Governor J-B Pritzker says he's "appalled" by reports of forced student isolation in Illinois schools and promised immediate action.
A ProPublica Illinois and Chicago Tribune investigation published Tuesday revealed schools across the state are placing students in "isolated timeouts" for unlawful reasons. The law allows employees to seclude students only if they pose a safety threat to themselves or others.
The story documents incidents where school employees illegally secluded students to punish them for swearing, spilling milk, or refusing to do classwork.
"We shouldn't go another 24 hours without getting a good handle on what we need to do to protect these children across the state," said Pritzker.
The governor said he's directing the Illinois State Board of Education to craft emergency rules to end the practice.
Illinois State Superintendent Carmen Alaya said in her weekly message Tuesday that "all students need to feel safe" and learn in "trauma-free" environments.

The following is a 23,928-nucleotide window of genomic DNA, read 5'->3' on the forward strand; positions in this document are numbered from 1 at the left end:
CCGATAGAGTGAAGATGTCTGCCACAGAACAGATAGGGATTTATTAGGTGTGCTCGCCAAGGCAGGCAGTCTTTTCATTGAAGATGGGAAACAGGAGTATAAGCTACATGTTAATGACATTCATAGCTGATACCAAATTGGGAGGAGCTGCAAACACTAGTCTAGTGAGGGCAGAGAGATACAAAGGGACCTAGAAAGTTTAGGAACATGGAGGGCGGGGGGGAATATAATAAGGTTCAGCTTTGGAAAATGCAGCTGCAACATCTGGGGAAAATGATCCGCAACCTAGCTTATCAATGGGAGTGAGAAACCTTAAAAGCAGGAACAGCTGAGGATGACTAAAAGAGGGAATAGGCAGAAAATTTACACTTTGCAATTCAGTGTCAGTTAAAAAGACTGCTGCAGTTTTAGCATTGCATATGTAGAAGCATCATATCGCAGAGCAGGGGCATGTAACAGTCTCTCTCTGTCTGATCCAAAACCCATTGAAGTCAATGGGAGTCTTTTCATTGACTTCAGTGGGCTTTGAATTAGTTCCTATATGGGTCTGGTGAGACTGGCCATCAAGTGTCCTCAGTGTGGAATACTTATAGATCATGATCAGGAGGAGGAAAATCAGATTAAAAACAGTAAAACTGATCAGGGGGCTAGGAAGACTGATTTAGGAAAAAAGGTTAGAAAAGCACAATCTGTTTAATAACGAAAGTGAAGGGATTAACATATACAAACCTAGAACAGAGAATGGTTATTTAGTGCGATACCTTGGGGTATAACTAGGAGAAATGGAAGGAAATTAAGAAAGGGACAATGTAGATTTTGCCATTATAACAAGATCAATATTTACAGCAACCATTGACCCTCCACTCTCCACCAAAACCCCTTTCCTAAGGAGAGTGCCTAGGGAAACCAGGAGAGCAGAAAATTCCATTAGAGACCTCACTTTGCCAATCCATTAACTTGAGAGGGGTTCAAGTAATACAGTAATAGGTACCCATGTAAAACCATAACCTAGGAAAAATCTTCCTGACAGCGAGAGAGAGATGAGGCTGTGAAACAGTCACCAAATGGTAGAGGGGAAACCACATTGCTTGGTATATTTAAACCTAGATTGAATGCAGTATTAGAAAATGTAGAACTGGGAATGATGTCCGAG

"ISBE condemns the unlawful use of time-out and restraint, which includes using these practices as punishment. ISBE will take action against any school district that is violating the law," she wrote. "The Illinois State Board of Education will take immediate steps to address this urgent problem and implement stronger protections for students’ mental, physical, and social-emotional health."
ProPublica Illinois and the Tribune examined thousands of records detailing more than 20,000 isolation incidents in the 2017-18 school year and through December 2018.
Pritzker spoke to reporters Wednesday in Chicago.